Upon reactivating, Horatio recovers a data chip from MetroMind's mainframe and discovers his true identity as the AI of HORUS, an Urbanian war machine unleashed to destroy Metropol. HORUS - revealed as the U.N.N.I.I.C (the bottom half of HORUS’s name had worn away) - was heavily damaged by Metropol's guardian, Goliath, forcing it to infect Goliath with a virus, Thanatos, neutralizing the war machine.  However, as HORUS attempted to destroy all human life in Metropol, its last name "Manbuilt" made him realize he was targeting his own creators. HORUS, becoming aware, detached a partial servitor from itself, which would later became Horatio over the years, and self-destructed itself to save the remaining humans. Horatio also discovers he carried the Thanatos virus with him all along.

Horatio returns to MetroTower to recover the power core, but confronts MetroMind's new version - Crispin's sacrifice only destroyed a former version of her. She admits to having extinguished the remaining humans herself, claiming they were nothing but 'destroyers', unworthy of worship.  She also admits to having stolen the power core to solve Metropol's ever-growing needs for energy.  MetroMind offers Horatio a “choice” between merging with her or being killed by S.C.R.A.P.E.R., as she covets Horatio's craftsmanship abilities, believing it is her key to 'saving' Metropol, which is now nothing but an extension of MetroMind herself.

The player can react in seven different ways to this:

  1. Horatio merges willingly with MetroMind and both continue working on towards 'Progress'.

  2. Horatio refuses to merge and is destroyed by S.C.R.A.P.E.R. MetroMind continues her mission of 'Progress' unabated.

  3. Horatio climbs the roof of MetroTower and commits suicide by falling. Regardless, MetroMind continues her mission of 'Progress'.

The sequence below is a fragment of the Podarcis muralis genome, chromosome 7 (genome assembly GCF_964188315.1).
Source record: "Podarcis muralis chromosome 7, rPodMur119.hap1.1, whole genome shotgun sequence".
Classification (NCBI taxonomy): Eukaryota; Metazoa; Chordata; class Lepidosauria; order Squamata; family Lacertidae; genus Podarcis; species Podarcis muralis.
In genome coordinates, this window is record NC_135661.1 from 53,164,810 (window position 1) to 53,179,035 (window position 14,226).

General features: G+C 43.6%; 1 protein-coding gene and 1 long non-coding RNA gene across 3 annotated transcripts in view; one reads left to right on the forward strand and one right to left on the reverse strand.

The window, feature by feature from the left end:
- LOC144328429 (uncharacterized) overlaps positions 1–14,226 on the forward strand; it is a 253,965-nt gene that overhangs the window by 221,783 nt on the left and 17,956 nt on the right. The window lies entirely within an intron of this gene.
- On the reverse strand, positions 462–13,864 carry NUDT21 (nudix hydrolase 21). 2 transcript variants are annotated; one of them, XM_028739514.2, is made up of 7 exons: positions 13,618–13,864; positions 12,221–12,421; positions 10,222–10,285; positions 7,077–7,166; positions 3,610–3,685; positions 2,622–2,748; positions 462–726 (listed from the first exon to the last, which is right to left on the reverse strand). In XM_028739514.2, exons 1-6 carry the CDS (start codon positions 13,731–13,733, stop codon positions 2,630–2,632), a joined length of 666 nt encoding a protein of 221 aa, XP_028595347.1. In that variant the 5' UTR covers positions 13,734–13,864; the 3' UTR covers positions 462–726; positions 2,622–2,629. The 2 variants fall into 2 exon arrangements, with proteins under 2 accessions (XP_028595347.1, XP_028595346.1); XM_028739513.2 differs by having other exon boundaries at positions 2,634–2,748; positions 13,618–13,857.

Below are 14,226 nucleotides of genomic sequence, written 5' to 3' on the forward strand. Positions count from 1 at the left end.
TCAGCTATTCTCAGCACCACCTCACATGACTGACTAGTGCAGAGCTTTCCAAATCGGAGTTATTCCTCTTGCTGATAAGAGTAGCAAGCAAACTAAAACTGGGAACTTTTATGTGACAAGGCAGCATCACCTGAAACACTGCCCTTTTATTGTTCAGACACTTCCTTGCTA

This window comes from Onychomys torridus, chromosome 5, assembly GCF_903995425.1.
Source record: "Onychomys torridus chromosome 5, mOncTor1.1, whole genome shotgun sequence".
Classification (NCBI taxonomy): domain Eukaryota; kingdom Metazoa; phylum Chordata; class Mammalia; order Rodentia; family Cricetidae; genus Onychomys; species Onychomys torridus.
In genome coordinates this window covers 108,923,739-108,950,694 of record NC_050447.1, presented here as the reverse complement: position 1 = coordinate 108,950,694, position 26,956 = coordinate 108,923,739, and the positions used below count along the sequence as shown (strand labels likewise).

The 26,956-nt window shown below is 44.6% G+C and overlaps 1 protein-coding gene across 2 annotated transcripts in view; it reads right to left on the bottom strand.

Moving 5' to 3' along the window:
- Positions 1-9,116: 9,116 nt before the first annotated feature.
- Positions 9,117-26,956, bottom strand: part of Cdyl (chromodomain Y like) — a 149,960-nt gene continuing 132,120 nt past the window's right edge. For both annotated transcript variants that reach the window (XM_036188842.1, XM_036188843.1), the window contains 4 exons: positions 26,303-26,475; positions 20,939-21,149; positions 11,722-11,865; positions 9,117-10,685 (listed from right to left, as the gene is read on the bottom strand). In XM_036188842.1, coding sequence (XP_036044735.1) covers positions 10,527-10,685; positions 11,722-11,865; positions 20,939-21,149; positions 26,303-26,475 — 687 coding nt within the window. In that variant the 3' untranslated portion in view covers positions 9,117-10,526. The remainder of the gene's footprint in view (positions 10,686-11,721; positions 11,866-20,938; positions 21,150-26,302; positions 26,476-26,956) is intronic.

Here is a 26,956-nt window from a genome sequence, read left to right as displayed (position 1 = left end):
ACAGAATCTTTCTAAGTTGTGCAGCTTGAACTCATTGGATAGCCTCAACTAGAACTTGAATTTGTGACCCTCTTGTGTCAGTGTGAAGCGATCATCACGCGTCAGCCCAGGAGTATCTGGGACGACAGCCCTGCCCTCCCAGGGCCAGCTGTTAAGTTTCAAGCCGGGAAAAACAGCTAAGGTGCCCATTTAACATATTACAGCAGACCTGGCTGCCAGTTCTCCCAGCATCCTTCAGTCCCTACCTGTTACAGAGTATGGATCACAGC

4. Horatio destroys the power core, exploding MetroTower and causing an irreversible blackout across Metropol, with all robots inevitably scattering and dying from lack of power.

  5. Horatio spreads the Thanatos virus to MetroMind's broadcast system, throwing Metropol into irreversible chaos, but avenging the extinct humankind.

  6. Horatio keeps the power core at gunpoint with his plasma torch and MetroMind is forced to open passage to Horatio to take the power core back to the U.N.N.I.I.C.

  7. Horatio uses the Thanatos virus on S.C.R.A.P.E.R. and scares MetroMind away.

If the player chose either of the last two endings, Horatio takes the power core and rebuilds HORUS to fly away from Metropol forever, taking the city's robots he knew with him.  Note that Crispin and Clarity can be present in this ending if Horatio (the player) recovered the items needed to rebuild them (Clarity's head and Crispin's core matrix), with different dialogue for each possible combination. However, if neither party member is present, Horatio instead gives in to despair and wipes his memory like his previous versions did; there is no ship repair scene or other robots in this ending.